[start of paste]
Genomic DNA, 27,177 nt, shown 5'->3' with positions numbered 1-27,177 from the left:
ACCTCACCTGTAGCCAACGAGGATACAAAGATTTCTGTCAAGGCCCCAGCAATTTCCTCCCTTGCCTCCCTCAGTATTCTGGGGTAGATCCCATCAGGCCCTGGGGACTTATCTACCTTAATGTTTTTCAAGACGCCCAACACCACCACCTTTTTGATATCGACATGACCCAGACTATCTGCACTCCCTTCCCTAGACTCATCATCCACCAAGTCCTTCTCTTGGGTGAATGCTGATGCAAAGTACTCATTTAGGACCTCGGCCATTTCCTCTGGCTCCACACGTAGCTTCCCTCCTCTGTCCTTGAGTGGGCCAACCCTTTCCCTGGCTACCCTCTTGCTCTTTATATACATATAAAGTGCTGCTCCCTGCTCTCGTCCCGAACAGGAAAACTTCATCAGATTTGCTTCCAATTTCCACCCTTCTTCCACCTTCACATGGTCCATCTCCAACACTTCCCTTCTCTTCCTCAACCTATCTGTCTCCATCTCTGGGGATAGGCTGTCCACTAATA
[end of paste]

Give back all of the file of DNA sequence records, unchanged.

Genomic DNA, 27,177 nt, shown 5'->3' with positions numbered 1-27,177 from the left:
ACCTCACCTGTAGCCAACGAGGATACAAAGATTTCTGTCAAGGCCCCAGCAATTTCCTCCCTTGCCTCCCTCAGTATTCTGGGGTAGATCCCATCAGGCCCTGGGGACTTATCTACCTTAATGTTTTTCAAGACGCCCAACACCACCACCTTTTTGATATCGACATGACCCAGACTATCTGCACTCCCTTCCCTAGACTCATCATCCACCAAGTCCTTCTCTTGGGTGAATGCTGATGCAAAGTACTCATTTAGGACCTCGGCCATTTCCTCTGGCTCCACACGTAGCTTCCCTCCTCTGTCCTTGAGTGGGCCAACCCTTTCCCTGGCTACCCTCTTGCTCTTTATATACATATAAAGTGCTGCTCCCTGCTCTCGTCCCGAACAGGAAAACTTCATCAGATTTGCTTCCAATTTCCACCCTTCTTCCACCTTCACATGGTCCATCTCCAACACTTCCCTTCTCTTCCTCAACCTATCTGTCTCCATCTCTGGGGATAGGCTGTCCACTAATA